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Was there a hidden boost in Queen’s Speech for YOU?

Was there a hidden boost in Queen’s Speech for YOU? New legislation that could boost your home

Sunny outlook: The queen's speech was packed with new legislation that could improve her finances

Sunny outlook: The queen’s speech was packed with new legislation that could improve her finances

From protecting victims of scams to ending fake reviews, the queen’s speech was packed with new legislation that could improve her finances. Read by the Prince of Wales in Parliament last week, here’s what the new measures could mean for you.

The End of Subscription Traps: Most of us sign up for a ‘free’ trial subscription and then forget to cancel before payments are deducted from our bank account or credit card.

The new rules will mean businesses must remind customers when a special introductory offer ends or when a contract is about to automatically renew. ‘

Underwriting traps are a huge nuisance apparently costing us £1.8bn,” says Sarah Coles, senior personal finance analyst at Hargreaves Lansdown. “Forcing companies to warn people before payment is made could be the push we need to cancel on time.”

Fake reviews prohibited: Millions of us rely on online reviews to make decisions about the products and services we choose. But as The Mail on Sunday reported last year, around half of all online reviews are fake.

New legislation is put in place to ban fake reviews. It is illegal to order or offer false reviews or post reviews without ensuring that they are real.

Over time, that should give consumers more confidence that the reviews they read are genuine and prevent them from making costly mistakes.

Protection for Christmas savings clubs: The money deposited in the savings clubs will be protected from the bankruptcy of companies. Many households deposit money in a savings club throughout the year to spend on Christmas or other important events, such as weddings.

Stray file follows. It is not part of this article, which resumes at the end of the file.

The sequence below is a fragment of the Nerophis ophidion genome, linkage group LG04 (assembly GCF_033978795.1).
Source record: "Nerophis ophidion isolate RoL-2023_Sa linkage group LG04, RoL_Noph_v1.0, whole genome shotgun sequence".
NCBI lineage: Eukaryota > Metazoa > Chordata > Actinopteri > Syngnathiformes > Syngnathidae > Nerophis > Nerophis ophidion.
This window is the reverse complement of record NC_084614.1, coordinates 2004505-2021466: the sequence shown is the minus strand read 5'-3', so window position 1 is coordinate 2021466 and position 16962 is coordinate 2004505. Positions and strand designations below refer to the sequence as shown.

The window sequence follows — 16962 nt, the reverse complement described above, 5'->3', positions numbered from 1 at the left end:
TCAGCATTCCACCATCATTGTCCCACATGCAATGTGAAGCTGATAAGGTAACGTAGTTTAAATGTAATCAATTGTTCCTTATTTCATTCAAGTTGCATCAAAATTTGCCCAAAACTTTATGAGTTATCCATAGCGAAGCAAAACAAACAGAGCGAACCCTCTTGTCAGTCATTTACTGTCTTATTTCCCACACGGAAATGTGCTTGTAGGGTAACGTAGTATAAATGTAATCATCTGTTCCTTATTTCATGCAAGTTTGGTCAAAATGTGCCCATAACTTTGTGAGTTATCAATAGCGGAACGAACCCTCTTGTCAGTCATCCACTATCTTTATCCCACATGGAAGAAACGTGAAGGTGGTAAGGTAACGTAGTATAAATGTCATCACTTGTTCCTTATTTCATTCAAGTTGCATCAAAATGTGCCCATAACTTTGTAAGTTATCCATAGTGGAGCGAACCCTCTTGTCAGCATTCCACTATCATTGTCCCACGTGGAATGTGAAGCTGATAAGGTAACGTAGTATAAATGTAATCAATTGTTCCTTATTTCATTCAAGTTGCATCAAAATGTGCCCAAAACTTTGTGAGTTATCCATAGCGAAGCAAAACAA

Strict new laws will require all prepaid schemes, including Christmas savings clubs, to protect customers’ money with insurance or in trust accounts. In theory, it means that the funds should still be protected even if the company goes bankrupt. The Mail on Sunday has long campaigned for better protection for savers using these services, following the collapse of the Farepak club 16 years ago, when 116,000 savers lost £40m.

Free ATMs and Shared Banking Centers: I hope that access to cash is finally better protected, thanks to a new Law on Markets and Financial Services.

This aims to ensure that everyone can withdraw and deposit cash for free. The Mail on Sunday ‘Keep Our Cash Campaign’ has long demanded that communities have access to money, through commercial banks and free ATMs.

1652603155 671 Was there a hidden boost in Queens Speech for YOU

Five million people in the UK rely on cash for budgeting. Older and vulnerable people suffer in particular when an ATM or bank branch closes and people cannot easily access cash. The measures are likely to include shared bank branches in communities where the last bank branch has closed.

Natalie Ceeney, president of the Access to Cash Action Group, says: “Free access to money is essential for the most vulnerable people in society who use it for daily budgeting.”

Pension annuities could get a boost: Plans to dismantle the European Union bureaucracy around the financial industry could help boost annuity rates. The new rules will mean insurance companies will be able to free up more money for investments, which in turn should allow them to offer higher annuity rates. Last year, a £100,000 pension fund could have bought you a one-time annuity of £4,882. Under the changes, the actuary’s experts believe this could rise to around £5,700 a year. The boost would only apply to people making new annuity deals.

Vote for your neighbor’s extension: A planning permission shake-up could mean residents can vote on whether to allow building extensions on their street. The changes are expected to give residents a greater say in local development.

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